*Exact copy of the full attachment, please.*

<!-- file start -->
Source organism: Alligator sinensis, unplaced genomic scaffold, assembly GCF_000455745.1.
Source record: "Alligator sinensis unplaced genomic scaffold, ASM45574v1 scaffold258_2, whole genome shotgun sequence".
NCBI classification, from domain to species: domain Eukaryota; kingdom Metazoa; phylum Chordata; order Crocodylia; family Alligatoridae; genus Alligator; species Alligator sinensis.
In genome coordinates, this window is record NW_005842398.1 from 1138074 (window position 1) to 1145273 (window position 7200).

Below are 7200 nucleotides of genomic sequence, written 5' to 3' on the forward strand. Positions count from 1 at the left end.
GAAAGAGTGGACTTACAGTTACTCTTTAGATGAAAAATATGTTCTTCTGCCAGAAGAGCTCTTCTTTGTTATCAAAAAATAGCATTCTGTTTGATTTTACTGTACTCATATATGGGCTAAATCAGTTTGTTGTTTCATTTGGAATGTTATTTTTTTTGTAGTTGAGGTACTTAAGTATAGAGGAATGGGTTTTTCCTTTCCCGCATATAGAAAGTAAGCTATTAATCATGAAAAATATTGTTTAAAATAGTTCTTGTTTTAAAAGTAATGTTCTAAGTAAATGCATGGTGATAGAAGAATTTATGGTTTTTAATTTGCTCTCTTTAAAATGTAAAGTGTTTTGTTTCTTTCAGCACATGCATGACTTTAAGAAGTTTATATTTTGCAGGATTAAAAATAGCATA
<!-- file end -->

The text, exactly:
Source organism: Alligator sinensis, unplaced genomic scaffold, assembly GCF_000455745.1.
Source record: "Alligator sinensis unplaced genomic scaffold, ASM45574v1 scaffold258_2, whole genome shotgun sequence".
NCBI classification, from domain to species: domain Eukaryota; kingdom Metazoa; phylum Chordata; order Crocodylia; family Alligatoridae; genus Alligator; species Alligator sinensis.
In genome coordinates, this window is record NW_005842398.1 from 1138074 (window position 1) to 1145273 (window position 7200).

Below are 7200 nucleotides of genomic sequence, written 5' to 3' on the forward strand. Positions count from 1 at the left end.
GAAAGAGTGGACTTACAGTTACTCTTTAGATGAAAAATATGTTCTTCTGCCAGAAGAGCTCTTCTTTGTTATCAAAAAATAGCATTCTGTTTGATTTTACTGTACTCATATATGGGCTAAATCAGTTTGTTGTTTCATTTGGAATGTTATTTTTTTTGTAGTTGAGGTACTTAAGTATAGAGGAATGGGTTTTTCCTTTCCCGCATATAGAAAGTAAGCTATTAATCATGAAAAATATTGTTTAAAATAGTTCTTGTTTTAAAAGTAATGTTCTAAGTAAATGCATGGTGATAGAAGAATTTATGGTTTTTAATTTGCTCTCTTTAAAATGTAAAGTGTTTTGTTTCTTTCAGCACATGCATGACTTTAAGAAGTTTATATTTTGCAGGATTAAAAATAGCATA